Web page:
The relatives of Premier Wen Jiabao on Sunday denied claims made in a New York Times article that they had amassed a “hidden” fortune — a rare response to a media report from a Chinese leader’s family.

The Hong Kong-based South China Morning Post reported on Sunday that lawyers representing Mr. Wen’s family had issued a statement denying that the Premier’s relatives had, as the report said, amassed a fortune of $2.7 billion. The New York Times, which carried out a year-long investigation using company and regulatory filings, said Mr. Wen’s relatives had hidden their investments through layers of partnerships and investment vehicles.

Mother’s role

While the article said there was no evidence directly implicating Mr. Wen, one of its main claims was that his 90-year-old mother, Yang Zhiyun, had accumulated a fortune worth hundreds of millions of dollars, including a $120-million holding in the Ping An insurance company.

Premier’s role

The article suggested Mr. Wen had a role in enriching his relatives, as he had overseen the regulatory body that allowed Ping An to go public — a move that brought a windfall to some of his relatives.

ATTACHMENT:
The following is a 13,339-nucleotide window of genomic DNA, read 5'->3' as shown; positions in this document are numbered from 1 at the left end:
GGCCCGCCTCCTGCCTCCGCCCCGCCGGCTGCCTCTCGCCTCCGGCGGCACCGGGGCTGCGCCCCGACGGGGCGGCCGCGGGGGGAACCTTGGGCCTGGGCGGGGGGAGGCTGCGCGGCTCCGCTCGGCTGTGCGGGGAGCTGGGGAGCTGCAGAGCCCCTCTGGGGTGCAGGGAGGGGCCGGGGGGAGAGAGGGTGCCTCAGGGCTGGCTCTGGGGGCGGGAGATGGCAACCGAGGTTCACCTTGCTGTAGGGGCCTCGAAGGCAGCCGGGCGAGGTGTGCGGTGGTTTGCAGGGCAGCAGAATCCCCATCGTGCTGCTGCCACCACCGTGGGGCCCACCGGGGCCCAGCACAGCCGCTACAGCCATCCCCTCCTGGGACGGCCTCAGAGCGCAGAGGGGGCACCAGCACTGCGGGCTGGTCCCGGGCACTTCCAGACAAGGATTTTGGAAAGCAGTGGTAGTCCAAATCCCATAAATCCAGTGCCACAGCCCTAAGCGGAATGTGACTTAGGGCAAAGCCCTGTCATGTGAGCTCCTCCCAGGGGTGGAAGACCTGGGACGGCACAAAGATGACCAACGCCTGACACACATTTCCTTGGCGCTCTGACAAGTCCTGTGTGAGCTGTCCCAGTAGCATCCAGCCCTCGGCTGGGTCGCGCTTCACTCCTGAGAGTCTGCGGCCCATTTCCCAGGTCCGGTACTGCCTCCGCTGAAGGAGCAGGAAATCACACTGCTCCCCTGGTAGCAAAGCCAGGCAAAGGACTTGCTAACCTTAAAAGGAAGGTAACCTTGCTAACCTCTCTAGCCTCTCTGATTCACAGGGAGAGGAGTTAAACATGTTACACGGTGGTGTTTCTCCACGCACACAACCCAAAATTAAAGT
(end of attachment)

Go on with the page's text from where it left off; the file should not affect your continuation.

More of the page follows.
The lawyers denied this claim in their statement. “The mother of Wen Jiabao, except receiving salary/pension according to the regulation, has never had any income or property,” the statement said. “Wen Jiabao,” it added, “has never played any role in the business activities of his family members, still less has he allowed his family members’ business activities to have any influence on his formulation and execution of policies.”

The statement said the law firm “will continue to make clarifications regarding untrue reports by The New York Times, and reserve[s] the right to hold it legally responsible”.

It is rare for Chinese leaders to respond to foreign media reports.

Recent reports by Bloomberg news that detailed the fortunes of the relatives of Vice-President Xi Jinping, who is expected to succeed Hu Jintao as President during this year’s transition, were not rebutted.

The timing of this report was, however, seen as particularly damaging for Mr. Wen — coming days ahead of the November 8 Party Congress, following which he will retire.

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